There comes a time in your 30s when the sad realisation of, ‘I’m just not that cool anymore’ suddenly dawns on you.
That moment came for me a couple of years ago, when I was teaching an English lesson and one of my pupils mentioned they liked Nicki Minaj.
‘I’m sorry, I’ve never heard of him,’ I said, to a chorus of incredulous laughter (yeah, yeah, I know, Nicki Minaj is a woman).
Last night was another of those moments; I’d bought the husband tickets to go and see Paloma Faith at Leeds Arena for his birthday. Due to the fact I eschewed Radio 1 for Radio 4 some years ago, I’m unashamedly out of touch with popular culture.
Still, the husband once mentioned he liked Paloma Faith. And given that he’s the most difficult person ever to buy birthday presents for, I immediately pounced on this small nugget of information.
Tickets procured, I casually mentioned to the husband one evening, ‘You really like Paloma Faith, don’t you?’
‘Not particularly,’ he yawned, looking up from his copy of New Scientist.
Anyway, off we trundled to Leeds Arena last night… basically thinking, ‘We’re off to see Paloma Faith… Aren’t we cool? How down with the kids are we? (Tip from a teacher: if you actually want to be down with the kids, never, ever utter the words, ‘Aren’t I down with the kids?’)
Now, I envisaged arriving at the gig and being greeted by a sea of young hipsters. I’d even rummaged out my old Vivienne Westwood coat from the mothballs for a bit of Paloma-esque quirk factor.
So imagine our shock to rock up to the 13,000-capacity stadium to be greeted by…. vast hoards of old people. There were people in their 40s, 50s, and scores of grey-haired pensioners. In fact, from our seat in Block 104, I couldn’t locate a single person under the age of 30.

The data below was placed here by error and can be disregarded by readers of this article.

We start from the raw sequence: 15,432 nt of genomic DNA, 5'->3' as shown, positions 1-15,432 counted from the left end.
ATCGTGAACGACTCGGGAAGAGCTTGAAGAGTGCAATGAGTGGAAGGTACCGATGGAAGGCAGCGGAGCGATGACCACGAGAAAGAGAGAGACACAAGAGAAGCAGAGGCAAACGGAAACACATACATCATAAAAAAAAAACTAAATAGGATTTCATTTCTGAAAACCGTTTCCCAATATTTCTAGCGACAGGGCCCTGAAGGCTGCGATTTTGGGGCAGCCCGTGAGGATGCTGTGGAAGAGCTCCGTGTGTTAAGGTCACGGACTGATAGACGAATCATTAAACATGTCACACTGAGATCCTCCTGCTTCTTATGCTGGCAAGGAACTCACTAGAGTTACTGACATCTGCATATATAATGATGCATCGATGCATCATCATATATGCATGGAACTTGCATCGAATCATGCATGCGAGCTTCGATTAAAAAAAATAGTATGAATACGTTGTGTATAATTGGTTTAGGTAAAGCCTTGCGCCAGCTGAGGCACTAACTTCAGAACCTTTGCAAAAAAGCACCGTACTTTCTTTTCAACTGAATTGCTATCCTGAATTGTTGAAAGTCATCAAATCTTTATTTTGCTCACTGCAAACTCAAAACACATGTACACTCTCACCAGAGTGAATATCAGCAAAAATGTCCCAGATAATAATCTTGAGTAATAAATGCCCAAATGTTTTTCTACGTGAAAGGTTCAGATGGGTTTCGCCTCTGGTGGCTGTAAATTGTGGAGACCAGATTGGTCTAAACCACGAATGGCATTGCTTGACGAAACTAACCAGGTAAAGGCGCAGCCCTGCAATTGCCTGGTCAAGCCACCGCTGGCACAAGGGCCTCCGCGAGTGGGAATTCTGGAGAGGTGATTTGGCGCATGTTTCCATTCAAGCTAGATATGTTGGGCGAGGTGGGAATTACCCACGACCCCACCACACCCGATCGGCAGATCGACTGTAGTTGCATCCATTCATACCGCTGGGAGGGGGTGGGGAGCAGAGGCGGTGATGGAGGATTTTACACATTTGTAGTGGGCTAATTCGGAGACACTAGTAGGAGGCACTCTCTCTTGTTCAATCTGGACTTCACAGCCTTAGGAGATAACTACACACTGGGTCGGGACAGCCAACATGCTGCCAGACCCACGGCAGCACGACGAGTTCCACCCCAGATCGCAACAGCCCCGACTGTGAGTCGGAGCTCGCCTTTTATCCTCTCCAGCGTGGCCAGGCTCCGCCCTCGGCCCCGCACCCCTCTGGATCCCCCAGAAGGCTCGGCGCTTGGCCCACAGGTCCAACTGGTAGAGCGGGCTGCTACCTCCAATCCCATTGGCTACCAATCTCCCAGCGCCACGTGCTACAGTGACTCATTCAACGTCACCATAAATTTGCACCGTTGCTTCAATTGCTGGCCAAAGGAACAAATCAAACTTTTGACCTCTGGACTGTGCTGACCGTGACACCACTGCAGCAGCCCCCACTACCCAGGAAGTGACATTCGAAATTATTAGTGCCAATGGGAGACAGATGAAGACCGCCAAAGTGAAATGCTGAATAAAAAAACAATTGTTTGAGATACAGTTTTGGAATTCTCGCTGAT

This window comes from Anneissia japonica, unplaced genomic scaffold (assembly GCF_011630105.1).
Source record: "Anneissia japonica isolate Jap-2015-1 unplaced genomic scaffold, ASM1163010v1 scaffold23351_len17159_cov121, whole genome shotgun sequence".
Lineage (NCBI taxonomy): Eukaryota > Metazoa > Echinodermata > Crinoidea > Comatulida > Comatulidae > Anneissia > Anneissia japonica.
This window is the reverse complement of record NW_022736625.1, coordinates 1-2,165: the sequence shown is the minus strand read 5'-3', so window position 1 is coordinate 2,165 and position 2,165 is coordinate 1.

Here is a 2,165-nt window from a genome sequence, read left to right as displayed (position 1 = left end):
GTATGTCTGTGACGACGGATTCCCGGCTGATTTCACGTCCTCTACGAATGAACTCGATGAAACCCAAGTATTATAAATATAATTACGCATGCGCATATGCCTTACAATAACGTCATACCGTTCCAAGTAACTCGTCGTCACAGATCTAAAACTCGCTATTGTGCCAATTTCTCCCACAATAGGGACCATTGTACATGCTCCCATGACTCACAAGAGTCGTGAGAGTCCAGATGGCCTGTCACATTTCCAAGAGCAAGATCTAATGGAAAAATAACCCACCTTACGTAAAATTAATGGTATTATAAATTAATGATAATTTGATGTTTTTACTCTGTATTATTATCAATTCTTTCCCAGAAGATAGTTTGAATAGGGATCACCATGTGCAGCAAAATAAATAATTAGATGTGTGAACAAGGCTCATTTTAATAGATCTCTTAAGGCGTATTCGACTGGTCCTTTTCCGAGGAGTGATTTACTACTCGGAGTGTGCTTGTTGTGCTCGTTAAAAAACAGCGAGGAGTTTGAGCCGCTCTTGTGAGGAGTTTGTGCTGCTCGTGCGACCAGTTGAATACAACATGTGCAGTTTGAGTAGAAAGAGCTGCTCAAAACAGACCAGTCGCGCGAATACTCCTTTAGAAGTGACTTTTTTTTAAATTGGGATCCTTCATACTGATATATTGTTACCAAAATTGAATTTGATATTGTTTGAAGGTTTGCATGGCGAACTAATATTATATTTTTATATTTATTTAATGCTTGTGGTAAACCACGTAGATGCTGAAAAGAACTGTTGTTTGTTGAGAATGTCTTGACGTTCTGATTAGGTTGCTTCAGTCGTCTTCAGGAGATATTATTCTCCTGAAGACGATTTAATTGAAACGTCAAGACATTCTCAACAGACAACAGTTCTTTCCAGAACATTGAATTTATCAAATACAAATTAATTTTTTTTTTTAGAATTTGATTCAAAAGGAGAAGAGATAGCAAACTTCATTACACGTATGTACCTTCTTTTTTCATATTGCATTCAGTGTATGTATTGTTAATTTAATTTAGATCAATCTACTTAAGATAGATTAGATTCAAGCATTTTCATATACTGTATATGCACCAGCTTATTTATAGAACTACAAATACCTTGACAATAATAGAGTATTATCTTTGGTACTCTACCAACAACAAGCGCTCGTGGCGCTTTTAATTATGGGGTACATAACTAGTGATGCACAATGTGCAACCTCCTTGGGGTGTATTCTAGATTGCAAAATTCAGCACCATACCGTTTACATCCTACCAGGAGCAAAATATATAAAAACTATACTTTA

For one insane moment, I actually thought we’d stumbled into a Barry Manilow concert by accident – before realising there was only one arena in Leeds.
‘Why are all these old people here?’ said the husband, as he took his seat next to a particularly irascible looking 60-something-year-old, whose bespectacled wife had her foot in a plaster cast jutting out into the aisle.
‘I don’t know,’ whispered the husband. ‘But I’m sat next to The Incredible Bulk; he’s spilling into my seat.’
‘I think we’ve woefully underestimated the demograph,’ I whispered. ‘I thought Paloma was cool – we’ve been hoodwinked!’
‘This is a nightmare for Paloma,’ said the husband. ‘How can she possibly have any street cred when you’ve got Brenda and Beryl behind us bobbing along to the beats. It’s really bad for her brand.’
The arena darkened and on bounded Paloma.
I glanced behind me to see some of the oldies on their feet, singing along to her opening number and doing what I could only describe as an embarrassing ‘Dad dance’.
‘You may mock Dad’s Army over there,’ I said to the husband. ‘But I tell you what, they know all the words to the songs.’
Meanwhile, Brenda and Beryl behind us had been getting increasingly drunk and raucous, waving their hands around and sloshing white wine down the back of my neck.
The husband was looking increasingly annoyed and kept glancing irritably over his shoulder, as did The Incredible Bulk.
‘Do not engage with Beryl,’ I whispered in his ear. ‘She is volatile and could turn violent. I repeat, DO NOT ENGAGE!’
‘Stand up,’ yelled Beryl. ‘Everyone stand up.’
She reached out and grabbed hold of my shoulder as I shrank away in fear. Losing her balance, she toppled forward on top of the husband – who was instantly doused in more Pinot Grigio!
‘Be quiet!’ growled The Incredible Bulk, who up to now, had been watching the show impassively, without so much as a flicker of excitement. His invalid wife pursed her lips in disapproval and clutched her injured leg protectively.
‘We’ve come to here to have a nice time and listen to the music.’
‘Shut up yerself,’ snarled Beryl.
From out of nowhere, a security man arrived. I silently pointed at them and made a discreet throat-slashing motion with my hand.
Beryl and Brenda were escorted out, staggering as they exited. They were never seen again.